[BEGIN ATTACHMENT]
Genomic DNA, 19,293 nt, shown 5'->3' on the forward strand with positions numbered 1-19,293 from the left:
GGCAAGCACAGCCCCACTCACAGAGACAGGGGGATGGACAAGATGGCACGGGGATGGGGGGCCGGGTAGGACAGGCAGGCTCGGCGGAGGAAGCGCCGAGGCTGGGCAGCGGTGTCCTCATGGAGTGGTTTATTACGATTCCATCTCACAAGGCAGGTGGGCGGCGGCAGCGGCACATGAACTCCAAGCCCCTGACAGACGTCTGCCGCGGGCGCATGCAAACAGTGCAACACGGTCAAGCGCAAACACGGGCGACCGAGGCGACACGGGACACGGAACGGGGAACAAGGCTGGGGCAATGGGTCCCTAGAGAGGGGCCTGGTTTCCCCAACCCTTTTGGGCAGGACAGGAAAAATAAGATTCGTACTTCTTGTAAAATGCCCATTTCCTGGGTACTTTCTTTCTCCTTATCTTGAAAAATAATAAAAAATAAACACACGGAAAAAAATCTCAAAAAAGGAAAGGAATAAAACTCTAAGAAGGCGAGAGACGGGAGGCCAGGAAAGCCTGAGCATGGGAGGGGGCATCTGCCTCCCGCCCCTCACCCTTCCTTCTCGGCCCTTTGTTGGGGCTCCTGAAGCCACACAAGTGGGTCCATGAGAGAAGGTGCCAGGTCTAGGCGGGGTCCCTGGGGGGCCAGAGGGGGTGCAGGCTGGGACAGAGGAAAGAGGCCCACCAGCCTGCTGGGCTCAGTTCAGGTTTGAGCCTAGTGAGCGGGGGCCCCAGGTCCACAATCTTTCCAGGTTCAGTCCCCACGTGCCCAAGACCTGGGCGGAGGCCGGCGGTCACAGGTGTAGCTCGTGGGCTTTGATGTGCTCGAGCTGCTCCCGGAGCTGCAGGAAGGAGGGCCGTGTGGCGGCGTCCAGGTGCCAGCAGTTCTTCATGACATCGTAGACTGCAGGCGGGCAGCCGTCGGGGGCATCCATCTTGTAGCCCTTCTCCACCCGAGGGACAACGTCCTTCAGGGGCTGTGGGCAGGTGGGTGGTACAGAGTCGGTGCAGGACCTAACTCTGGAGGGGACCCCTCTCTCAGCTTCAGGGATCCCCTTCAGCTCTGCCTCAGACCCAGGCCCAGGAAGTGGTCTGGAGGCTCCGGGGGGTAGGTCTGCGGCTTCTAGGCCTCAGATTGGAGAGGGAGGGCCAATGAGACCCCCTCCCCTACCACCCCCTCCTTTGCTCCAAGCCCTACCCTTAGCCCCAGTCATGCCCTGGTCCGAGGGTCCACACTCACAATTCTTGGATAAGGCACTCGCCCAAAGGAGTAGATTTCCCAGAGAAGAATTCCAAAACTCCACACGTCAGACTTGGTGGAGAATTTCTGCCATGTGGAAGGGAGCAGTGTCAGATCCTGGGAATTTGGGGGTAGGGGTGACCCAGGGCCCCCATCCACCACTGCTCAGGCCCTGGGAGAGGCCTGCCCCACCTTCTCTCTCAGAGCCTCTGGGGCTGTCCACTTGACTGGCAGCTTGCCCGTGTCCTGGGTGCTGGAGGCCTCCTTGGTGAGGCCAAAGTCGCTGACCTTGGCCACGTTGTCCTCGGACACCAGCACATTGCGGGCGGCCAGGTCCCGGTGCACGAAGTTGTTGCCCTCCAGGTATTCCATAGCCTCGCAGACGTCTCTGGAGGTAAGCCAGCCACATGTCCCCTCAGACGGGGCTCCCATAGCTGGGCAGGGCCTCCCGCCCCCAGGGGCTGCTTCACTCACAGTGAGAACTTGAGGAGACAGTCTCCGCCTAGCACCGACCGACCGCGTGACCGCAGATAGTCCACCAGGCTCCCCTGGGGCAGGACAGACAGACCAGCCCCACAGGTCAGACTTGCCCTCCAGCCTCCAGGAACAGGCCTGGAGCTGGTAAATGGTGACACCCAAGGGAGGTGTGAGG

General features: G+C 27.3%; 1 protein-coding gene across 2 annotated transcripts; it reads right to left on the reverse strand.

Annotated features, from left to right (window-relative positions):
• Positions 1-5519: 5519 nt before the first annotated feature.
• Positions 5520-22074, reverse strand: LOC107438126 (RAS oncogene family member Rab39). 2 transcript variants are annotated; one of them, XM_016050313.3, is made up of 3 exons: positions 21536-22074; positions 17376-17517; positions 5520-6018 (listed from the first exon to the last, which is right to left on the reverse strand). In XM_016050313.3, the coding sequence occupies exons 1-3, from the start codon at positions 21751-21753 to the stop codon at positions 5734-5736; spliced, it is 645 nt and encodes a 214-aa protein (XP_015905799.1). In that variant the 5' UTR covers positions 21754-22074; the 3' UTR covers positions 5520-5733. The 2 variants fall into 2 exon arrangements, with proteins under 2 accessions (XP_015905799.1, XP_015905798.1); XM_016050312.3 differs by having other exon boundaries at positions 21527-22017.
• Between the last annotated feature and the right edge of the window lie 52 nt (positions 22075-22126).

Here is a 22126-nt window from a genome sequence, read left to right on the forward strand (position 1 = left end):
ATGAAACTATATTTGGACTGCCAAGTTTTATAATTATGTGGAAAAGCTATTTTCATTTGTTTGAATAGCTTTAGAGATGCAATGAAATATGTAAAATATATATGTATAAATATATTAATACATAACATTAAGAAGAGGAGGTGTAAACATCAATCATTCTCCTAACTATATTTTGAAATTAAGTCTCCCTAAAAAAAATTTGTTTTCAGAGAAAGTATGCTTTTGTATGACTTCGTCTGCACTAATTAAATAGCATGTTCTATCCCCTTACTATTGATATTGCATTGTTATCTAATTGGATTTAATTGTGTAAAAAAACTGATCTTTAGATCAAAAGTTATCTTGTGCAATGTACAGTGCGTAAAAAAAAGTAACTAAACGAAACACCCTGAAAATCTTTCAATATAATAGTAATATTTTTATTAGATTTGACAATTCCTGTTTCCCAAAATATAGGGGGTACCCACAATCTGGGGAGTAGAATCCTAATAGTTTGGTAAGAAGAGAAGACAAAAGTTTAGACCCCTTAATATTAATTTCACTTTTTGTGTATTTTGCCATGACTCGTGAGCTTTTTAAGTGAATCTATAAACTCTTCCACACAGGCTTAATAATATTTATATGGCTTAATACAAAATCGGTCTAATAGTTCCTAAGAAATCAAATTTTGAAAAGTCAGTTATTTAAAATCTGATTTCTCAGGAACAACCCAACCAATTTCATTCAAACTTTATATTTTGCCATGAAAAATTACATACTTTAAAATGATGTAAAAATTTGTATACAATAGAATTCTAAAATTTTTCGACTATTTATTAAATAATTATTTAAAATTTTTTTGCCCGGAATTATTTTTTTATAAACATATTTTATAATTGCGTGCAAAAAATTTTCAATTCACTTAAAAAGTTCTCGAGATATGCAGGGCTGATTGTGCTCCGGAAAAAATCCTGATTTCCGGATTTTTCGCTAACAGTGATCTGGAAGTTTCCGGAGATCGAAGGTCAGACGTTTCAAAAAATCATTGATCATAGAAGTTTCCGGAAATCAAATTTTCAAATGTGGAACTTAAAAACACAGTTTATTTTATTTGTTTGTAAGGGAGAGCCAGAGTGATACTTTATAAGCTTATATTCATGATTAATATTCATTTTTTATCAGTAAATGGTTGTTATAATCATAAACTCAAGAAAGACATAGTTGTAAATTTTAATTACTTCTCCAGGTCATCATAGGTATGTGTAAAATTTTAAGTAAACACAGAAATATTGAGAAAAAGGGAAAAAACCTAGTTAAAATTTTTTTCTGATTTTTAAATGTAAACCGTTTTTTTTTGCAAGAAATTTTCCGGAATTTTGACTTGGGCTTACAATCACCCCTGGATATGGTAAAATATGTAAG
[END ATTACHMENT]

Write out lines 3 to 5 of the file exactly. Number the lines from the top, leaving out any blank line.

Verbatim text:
General features: G+C 27.3%; 1 protein-coding gene across 2 annotated transcripts; it reads right to left on the reverse strand.

Annotated features, from left to right (window-relative positions):
• Positions 1-5519: 5519 nt before the first annotated feature.